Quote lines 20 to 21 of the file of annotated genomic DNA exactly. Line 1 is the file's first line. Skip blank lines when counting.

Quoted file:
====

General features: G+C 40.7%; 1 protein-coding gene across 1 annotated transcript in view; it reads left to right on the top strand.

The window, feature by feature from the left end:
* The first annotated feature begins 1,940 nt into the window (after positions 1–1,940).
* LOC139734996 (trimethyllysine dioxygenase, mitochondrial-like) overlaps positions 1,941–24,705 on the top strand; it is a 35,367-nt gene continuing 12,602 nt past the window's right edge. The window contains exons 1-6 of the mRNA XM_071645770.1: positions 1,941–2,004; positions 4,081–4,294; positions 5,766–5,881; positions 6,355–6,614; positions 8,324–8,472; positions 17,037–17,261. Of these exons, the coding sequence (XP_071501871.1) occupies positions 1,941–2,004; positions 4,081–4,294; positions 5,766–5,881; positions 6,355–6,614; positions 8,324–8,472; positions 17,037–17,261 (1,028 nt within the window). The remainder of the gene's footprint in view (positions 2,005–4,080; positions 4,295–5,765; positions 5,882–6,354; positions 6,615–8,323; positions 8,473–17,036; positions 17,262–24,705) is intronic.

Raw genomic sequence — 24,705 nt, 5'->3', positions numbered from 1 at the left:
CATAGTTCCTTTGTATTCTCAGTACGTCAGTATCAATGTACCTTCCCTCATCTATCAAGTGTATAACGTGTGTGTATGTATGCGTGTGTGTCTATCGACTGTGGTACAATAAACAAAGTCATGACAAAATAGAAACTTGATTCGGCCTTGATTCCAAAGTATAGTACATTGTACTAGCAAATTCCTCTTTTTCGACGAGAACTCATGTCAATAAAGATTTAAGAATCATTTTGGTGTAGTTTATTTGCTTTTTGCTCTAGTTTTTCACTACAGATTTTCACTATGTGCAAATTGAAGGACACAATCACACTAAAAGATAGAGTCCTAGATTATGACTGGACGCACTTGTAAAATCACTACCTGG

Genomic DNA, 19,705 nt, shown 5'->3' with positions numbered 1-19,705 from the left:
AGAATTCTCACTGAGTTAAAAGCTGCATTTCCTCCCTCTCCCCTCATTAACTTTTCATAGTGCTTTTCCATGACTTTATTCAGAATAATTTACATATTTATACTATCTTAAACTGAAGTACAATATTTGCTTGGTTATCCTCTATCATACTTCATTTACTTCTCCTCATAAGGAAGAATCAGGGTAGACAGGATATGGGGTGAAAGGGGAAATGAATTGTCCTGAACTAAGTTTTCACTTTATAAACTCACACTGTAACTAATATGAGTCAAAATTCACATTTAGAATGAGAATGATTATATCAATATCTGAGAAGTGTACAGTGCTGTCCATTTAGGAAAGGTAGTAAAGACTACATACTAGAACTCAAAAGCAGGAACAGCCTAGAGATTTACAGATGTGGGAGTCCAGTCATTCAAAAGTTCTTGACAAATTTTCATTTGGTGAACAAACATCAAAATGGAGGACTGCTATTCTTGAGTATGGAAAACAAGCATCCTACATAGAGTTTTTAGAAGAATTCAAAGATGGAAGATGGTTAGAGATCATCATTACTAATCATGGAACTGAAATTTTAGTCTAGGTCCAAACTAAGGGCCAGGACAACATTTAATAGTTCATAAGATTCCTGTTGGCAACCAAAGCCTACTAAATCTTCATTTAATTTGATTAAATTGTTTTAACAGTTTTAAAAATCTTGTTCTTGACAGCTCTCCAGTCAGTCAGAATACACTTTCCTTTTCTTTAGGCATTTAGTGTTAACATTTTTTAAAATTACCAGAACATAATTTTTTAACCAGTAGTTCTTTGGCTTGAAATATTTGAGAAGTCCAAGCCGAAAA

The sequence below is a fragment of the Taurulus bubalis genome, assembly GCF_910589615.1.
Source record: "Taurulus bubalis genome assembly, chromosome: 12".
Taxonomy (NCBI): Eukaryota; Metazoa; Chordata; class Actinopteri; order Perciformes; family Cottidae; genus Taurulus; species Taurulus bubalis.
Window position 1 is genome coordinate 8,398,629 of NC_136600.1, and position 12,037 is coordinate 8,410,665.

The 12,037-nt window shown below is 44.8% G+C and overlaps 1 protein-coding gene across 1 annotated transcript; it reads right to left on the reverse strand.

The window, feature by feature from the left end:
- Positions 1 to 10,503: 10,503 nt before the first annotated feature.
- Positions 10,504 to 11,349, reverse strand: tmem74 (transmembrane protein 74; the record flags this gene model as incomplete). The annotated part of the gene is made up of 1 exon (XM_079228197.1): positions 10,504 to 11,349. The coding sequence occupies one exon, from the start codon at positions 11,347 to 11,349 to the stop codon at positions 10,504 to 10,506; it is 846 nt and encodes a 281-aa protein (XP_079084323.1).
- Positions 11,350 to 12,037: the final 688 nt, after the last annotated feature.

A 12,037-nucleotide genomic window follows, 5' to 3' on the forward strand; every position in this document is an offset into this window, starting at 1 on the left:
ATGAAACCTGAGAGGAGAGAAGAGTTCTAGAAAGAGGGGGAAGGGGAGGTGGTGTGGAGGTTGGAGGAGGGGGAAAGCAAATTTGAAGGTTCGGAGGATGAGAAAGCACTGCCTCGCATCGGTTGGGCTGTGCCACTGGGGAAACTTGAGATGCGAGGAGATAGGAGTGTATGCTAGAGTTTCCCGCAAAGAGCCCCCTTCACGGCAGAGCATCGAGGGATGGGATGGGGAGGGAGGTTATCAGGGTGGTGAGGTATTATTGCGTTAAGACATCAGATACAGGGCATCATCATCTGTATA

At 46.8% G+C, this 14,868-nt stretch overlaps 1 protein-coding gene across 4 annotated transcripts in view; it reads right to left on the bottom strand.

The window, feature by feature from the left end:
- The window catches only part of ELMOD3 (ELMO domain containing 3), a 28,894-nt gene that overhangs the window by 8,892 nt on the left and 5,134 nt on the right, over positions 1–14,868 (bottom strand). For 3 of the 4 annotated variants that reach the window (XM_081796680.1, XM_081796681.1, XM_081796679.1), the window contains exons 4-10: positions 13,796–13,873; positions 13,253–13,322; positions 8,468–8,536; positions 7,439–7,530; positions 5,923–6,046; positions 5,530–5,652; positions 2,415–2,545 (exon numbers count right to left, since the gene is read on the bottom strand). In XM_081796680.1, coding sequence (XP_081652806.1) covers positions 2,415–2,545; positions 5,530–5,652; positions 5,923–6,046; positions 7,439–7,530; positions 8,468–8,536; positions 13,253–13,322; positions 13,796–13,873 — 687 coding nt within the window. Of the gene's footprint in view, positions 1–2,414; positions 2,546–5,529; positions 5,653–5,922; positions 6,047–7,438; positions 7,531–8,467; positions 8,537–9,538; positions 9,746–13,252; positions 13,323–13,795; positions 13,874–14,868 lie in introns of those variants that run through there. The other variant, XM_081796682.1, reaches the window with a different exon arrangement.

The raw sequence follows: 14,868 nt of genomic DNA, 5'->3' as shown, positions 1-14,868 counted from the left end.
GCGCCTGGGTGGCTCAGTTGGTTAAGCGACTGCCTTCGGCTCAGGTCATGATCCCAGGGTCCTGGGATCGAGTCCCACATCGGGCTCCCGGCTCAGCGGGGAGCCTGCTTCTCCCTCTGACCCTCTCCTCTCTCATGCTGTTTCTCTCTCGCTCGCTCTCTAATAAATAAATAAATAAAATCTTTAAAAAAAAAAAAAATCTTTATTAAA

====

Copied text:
At 46.8% G+C, this 14,868-nt stretch overlaps 1 protein-coding gene across 4 annotated transcripts in view; it reads right to left on the bottom strand.

The window, feature by feature from the left end: